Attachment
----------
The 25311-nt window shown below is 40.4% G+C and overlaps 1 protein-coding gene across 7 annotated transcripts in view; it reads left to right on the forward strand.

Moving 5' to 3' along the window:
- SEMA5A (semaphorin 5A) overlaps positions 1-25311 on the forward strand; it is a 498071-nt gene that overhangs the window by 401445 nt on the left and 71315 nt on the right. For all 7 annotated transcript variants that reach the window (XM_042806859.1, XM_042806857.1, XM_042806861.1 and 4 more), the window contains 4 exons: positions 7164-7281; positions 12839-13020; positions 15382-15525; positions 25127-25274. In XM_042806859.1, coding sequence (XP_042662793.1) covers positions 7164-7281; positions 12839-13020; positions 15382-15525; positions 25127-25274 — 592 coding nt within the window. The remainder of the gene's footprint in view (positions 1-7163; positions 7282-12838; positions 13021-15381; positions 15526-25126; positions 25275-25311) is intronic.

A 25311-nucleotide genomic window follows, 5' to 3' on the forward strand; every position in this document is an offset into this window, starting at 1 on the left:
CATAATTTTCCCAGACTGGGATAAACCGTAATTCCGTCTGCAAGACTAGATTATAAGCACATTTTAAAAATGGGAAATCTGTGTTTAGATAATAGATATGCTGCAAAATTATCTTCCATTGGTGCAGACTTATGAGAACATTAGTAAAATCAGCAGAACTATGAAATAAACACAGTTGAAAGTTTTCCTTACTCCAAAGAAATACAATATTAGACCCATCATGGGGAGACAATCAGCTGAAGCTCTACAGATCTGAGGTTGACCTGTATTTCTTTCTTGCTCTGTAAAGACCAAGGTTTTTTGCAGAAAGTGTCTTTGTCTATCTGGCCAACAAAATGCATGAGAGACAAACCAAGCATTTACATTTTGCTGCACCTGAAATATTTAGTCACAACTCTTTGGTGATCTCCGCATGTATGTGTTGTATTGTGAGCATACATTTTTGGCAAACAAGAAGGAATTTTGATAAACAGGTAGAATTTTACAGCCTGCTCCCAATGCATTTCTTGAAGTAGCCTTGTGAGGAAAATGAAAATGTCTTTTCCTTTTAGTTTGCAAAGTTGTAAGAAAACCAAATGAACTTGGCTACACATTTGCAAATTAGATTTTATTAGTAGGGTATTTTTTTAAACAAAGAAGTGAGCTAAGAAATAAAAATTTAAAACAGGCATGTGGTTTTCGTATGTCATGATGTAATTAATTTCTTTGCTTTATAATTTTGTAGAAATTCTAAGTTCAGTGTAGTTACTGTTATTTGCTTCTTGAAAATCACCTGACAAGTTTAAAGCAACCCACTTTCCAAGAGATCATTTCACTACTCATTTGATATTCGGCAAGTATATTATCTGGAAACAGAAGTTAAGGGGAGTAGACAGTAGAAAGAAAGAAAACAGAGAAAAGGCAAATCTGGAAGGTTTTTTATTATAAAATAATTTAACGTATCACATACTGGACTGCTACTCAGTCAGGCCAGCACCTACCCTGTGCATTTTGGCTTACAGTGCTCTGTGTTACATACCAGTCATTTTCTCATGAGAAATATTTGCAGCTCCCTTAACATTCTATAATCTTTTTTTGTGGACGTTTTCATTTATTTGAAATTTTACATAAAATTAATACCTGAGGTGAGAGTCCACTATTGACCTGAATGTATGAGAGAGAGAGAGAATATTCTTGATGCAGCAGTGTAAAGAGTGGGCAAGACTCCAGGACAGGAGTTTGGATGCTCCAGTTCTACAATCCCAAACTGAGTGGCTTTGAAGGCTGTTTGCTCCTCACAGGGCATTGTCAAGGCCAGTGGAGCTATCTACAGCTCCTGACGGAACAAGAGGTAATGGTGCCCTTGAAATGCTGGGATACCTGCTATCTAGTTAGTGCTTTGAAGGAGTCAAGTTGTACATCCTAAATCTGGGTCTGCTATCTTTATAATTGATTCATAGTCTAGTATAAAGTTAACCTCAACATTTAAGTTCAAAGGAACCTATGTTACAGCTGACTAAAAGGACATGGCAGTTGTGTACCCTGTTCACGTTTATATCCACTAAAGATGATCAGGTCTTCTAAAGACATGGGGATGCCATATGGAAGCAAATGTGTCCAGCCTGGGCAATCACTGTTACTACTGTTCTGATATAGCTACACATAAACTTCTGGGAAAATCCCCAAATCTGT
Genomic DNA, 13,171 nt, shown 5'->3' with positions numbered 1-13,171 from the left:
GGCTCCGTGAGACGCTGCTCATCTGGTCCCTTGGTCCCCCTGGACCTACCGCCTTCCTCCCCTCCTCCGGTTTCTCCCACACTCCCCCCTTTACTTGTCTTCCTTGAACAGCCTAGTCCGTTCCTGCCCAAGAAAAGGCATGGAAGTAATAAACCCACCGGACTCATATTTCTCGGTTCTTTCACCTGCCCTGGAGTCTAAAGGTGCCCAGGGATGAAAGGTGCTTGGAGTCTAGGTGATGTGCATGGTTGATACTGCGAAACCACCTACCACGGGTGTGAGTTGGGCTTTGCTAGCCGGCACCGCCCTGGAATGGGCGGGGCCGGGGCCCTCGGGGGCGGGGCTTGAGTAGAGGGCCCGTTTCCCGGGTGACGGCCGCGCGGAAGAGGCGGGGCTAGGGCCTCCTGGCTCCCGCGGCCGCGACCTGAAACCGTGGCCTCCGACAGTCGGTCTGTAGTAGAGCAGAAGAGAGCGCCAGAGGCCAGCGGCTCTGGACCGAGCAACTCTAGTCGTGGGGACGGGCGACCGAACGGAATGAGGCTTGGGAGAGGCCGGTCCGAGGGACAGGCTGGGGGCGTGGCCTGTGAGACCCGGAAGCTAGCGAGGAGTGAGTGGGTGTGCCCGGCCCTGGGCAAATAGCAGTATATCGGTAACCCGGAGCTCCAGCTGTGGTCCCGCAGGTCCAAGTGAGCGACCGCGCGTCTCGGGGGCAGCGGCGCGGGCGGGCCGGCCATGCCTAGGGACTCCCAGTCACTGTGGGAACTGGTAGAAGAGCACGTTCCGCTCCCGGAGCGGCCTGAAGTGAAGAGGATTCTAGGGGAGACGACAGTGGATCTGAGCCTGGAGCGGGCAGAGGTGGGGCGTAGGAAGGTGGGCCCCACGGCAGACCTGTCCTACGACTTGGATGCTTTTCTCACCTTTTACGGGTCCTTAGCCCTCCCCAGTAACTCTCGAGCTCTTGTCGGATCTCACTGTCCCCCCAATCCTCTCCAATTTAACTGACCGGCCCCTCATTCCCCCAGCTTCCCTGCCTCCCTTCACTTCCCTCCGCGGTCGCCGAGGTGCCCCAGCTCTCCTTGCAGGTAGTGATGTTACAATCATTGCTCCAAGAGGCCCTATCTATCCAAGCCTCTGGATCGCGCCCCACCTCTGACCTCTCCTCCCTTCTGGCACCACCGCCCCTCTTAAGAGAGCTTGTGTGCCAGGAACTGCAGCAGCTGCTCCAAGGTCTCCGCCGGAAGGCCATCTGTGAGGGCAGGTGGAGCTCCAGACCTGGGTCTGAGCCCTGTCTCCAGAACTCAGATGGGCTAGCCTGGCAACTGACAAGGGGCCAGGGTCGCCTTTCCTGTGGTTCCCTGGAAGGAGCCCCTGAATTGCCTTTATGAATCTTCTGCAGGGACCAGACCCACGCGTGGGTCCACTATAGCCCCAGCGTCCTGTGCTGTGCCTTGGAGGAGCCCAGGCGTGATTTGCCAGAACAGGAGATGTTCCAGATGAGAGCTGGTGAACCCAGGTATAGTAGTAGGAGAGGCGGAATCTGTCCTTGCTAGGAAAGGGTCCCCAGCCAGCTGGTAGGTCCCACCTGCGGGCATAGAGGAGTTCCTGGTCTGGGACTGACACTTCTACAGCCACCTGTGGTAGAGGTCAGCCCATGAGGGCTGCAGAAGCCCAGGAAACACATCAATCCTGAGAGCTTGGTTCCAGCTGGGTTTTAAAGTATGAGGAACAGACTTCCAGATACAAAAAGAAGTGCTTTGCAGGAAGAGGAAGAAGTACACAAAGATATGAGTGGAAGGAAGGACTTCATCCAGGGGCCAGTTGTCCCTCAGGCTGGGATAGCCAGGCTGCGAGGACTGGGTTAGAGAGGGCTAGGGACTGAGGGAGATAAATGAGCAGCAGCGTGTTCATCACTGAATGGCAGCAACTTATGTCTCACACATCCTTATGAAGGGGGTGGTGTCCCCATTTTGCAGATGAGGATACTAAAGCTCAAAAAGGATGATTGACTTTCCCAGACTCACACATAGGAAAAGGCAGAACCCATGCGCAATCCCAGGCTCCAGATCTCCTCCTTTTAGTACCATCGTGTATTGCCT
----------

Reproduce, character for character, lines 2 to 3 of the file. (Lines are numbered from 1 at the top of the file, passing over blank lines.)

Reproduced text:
Moving 5' to 3' along the window:
- SEMA5A (semaphorin 5A) overlaps positions 1-25311 on the forward strand; it is a 498071-nt gene that overhangs the window by 401445 nt on the left and 71315 nt on the right. For all 7 annotated transcript variants that reach the window (XM_042806859.1, XM_042806857.1, XM_042806861.1 and 4 more), the window contains 4 exons: positions 7164-7281; positions 12839-13020; positions 15382-15525; positions 25127-25274. In XM_042806859.1, coding sequence (XP_042662793.1) covers positions 7164-7281; positions 12839-13020; positions 15382-15525; positions 25127-25274 — 592 coding nt within the window. The remainder of the gene's footprint in view (positions 1-7163; positions 7282-12838; positions 13021-15381; positions 15526-25126; positions 25275-25311) is intronic.